Fashion Design Entrepreneurs: A Case Study

Fashion Design Entrepreneurs: A Case Study

Clara Eloïse Fernandes (University of Beira Interior, Portugal), Maria José Madeira (University of Beira Interior, Portugal) and Maria Madalena Pereira (University of Beira Interior, Portugal)
Copyright: © 2019 |Pages: 16
DOI: 10.4018/978-1-5225-7937-3.ch011
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The fashion industry is experiencing a new dynamic as many professionals have decided to take the risk to create fashion-related businesses. As universities and private schools provide fashion courses, many paths can be taken by graduates in this vast and challenging industry, including careers as fashion design entrepreneurs. However, the lack of information regarding networking and business-creation can be a hard wall to come across, as fashion designers are not prepared in that sense by higher-education courses. Fashion education is still very focused on hard skills, forgetting to teach students to be pro-active and forward-thinkers; yet a new generation of fashion designers has transformed past experiences and professional vision to become entrepreneurs. This chapter provides results obtained through interviews of these fashion entrepreneurs in Portugal, as well as other countries around the globe. This work observes this ever-changing industry and suggests the rise of a new entrepreneurial reality in fashion design, as well as the multi-disciplinary people who are changing it.
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The textile and clothing industry experienced many changes in the last few years. After the international crisis that stroke hard the economy of many countries, the catastrophe has been the catalyst for unemployment and austerity as its consequence. However, countries like Portugal are showing a real evolution since those dark times. The textile industry of Portugal has ended the year 2016 with 5063 million euros in exportations, a number that had not been reached since the beginning of the century (Felismino, 2017). Thus, encouraging and pushing the Portuguese textile and clothing industry further into former previsions made by the director of ATP (Textile and clothing industry association), Paulo Vaz. Such encouraging numbers are also going towards ATP's recent investment and plan to gain even more visibility and promote a “Made in Portugal” strategy (Portugal Têxtil, 2016).

Portugal has also experienced a significant augmentation in terms of higher-education demand from students. Fields like fashion, apparel, and textile design have seen the number of entering students increase in their higher-education courses, considering years 2009/2010 in comparison to 2015/2016 (DGES, 2010; DGES, 2016).

Entrepreneurship has also been unquestionably one of the most used words in the past few years, in Portugal and internationally. In Portugal, such affirmation can be confirmed through the amount of entrepreneurial models and incentives proposed and created, most of the times linked to regulatory proposals made to emphasize such ventures (IAPMEI, ANJE etc.).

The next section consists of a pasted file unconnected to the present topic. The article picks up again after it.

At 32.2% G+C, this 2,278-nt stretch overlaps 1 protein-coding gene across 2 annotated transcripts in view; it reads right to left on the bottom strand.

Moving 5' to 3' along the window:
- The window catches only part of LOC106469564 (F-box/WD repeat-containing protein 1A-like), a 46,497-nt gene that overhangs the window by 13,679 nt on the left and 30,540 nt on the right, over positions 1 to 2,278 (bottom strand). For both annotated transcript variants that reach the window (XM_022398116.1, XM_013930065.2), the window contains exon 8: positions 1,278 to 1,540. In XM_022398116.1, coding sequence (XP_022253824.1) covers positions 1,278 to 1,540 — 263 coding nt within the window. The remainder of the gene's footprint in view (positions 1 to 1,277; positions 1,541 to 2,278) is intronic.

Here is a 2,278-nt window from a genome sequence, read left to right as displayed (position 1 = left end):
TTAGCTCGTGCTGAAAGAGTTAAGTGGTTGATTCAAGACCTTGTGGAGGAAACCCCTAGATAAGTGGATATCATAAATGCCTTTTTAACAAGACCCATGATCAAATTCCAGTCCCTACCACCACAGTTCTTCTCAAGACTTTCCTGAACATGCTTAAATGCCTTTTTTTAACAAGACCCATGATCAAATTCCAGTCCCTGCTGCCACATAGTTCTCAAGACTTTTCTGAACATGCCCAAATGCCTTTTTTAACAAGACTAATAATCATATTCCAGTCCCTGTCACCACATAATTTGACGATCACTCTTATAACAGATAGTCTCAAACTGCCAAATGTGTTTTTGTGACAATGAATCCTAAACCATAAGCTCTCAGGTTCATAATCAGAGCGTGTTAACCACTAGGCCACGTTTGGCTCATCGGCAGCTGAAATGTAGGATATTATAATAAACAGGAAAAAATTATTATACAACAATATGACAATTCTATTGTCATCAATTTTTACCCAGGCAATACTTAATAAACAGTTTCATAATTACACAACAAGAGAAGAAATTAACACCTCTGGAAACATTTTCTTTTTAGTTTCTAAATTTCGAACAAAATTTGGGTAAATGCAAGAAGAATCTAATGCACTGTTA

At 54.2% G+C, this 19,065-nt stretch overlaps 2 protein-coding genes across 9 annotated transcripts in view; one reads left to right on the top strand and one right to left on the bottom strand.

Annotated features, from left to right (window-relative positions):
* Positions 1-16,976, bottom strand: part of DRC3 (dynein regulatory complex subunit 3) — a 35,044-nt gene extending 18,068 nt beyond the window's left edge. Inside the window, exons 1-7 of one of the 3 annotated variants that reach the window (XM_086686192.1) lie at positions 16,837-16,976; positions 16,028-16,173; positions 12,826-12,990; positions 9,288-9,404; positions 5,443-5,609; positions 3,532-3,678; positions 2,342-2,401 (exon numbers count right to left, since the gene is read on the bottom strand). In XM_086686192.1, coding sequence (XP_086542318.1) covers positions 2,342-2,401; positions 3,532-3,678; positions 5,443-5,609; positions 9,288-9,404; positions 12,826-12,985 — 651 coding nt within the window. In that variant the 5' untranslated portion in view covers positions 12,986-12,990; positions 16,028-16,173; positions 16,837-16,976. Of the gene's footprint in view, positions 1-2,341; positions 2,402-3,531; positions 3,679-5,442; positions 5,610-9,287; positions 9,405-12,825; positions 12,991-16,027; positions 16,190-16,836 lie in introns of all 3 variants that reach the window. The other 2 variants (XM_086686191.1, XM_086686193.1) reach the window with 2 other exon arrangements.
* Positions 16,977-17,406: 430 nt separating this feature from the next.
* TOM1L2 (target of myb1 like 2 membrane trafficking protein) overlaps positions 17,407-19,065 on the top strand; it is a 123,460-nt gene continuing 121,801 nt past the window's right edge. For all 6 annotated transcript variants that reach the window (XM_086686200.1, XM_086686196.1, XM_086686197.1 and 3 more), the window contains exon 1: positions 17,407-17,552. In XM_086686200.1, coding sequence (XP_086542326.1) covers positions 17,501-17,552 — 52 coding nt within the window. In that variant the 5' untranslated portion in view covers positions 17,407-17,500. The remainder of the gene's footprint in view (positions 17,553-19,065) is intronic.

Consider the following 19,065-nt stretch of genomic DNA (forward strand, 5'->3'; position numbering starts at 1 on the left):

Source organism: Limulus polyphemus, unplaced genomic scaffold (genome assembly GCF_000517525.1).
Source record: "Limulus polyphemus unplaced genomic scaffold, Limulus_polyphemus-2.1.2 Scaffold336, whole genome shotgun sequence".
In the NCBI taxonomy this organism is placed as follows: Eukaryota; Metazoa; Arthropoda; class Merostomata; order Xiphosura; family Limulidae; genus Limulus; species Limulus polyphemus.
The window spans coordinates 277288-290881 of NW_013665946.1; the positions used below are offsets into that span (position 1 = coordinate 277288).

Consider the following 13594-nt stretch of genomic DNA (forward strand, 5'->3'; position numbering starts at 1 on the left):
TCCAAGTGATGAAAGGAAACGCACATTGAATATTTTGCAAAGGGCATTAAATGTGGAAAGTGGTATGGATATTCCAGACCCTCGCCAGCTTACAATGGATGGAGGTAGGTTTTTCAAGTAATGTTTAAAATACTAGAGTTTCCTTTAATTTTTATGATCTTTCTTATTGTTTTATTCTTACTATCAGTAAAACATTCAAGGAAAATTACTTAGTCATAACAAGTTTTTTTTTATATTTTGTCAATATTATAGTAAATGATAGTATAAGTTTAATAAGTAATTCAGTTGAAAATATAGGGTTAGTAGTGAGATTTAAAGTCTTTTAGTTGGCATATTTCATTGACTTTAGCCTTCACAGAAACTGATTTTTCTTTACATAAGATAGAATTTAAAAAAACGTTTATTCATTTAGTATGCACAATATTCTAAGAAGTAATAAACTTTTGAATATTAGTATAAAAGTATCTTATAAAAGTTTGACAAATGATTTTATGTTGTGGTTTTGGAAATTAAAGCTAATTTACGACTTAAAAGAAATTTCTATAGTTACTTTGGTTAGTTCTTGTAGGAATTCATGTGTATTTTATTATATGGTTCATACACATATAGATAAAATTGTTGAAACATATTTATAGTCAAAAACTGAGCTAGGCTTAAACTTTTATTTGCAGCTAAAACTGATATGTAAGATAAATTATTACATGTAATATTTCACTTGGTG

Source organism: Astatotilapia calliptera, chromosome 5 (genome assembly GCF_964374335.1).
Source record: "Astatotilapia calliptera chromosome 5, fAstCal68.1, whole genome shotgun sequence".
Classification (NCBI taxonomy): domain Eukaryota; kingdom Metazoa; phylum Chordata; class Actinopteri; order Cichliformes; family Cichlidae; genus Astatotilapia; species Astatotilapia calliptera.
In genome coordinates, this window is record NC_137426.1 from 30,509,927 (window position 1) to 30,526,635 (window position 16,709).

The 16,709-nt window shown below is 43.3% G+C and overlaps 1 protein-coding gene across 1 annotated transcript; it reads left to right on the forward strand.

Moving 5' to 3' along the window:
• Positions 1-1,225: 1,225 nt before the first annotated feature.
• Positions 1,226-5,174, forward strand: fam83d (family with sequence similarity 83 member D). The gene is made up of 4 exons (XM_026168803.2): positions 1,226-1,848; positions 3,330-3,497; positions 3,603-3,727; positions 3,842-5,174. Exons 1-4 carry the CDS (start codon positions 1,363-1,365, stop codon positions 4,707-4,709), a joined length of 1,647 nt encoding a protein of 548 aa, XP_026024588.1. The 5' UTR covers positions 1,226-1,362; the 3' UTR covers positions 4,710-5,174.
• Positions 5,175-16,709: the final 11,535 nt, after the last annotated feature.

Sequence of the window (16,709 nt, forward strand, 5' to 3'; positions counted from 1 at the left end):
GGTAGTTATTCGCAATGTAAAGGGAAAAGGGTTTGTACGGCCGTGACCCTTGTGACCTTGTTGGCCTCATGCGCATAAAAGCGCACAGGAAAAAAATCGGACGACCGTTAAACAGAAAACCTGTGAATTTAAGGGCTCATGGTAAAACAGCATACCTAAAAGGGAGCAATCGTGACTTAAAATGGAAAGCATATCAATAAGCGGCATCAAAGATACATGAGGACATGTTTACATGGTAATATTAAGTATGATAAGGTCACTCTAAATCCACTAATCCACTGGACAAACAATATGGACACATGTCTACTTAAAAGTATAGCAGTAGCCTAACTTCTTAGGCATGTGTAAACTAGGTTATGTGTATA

More generally, students coming from various fields related to creative arts may benefit significantly from an entrepreneurial mindset, as innovation and multidisciplinary contents are part as these fields as they are part of entrepreneurship itself and can very well lead to a variety of jobs (European Commission, 2008). On the other side, the fashion design field has come to adopt entrepreneurship in another way for the past few years, in the sense that it can be considered that some individuals have always created their businesses in the field, even if entrepreneurship cannot be reduced to such definition.

As governmental entities have understood the importance of entrepreneurship for the future, many studies are also being made to determine whether or not entrepreneurship education can be the engine for a new generation of entrepreneurs (Mwasalwiba, 2012; European Commission, 2008; European Commission 2013; GEM, 2016; GEM, 2017).

For Thomas Friedman, editorialist at The New York Times, paradigms have changed, and generation used to the reality of finding a position after graduation are now in need to create their way into the job market by becoming self-employed, in comparison to the previous generation that “had it easy” (Friedman, 2013). In Portugal, small and medium-sized enterprises (SMEs) lead the numbers, generating low rates of employment at the time (Schiemann, 2006). As the socio-economic frame in which we are inserted has come to create an impulse and evidence the necessity to create alternatives to traditional jobs or, when they do not exist, created through new businesses, entrepreneurship can become a solution (Carvalho & González, 2006).

According to the European Commission 2008 report on entrepreneurship education, up to 20% of students who participate in an entrepreneurship education program in secondary school will later start their own company. However, as the primary objective of this investigation aims to understand entrepreneurship as a potential solution for young fashion designers, entrepreneurship education will be approached in the higher education environment.

Furthermore, by exploring entrepreneurship in the fashion design field, this chapter has for goals, firstly, to understand what specific skills and attitudes young fashion designers lack when it comes to creating their venture in the industry and finally, secondly, to understand who these new fashion design entrepreneurs are as well as their main difficulties, and thirdly, an exploration of existing solutions aiming to help fashion design entrepreneurs will be made as well as a search for answers that could be game-changing.

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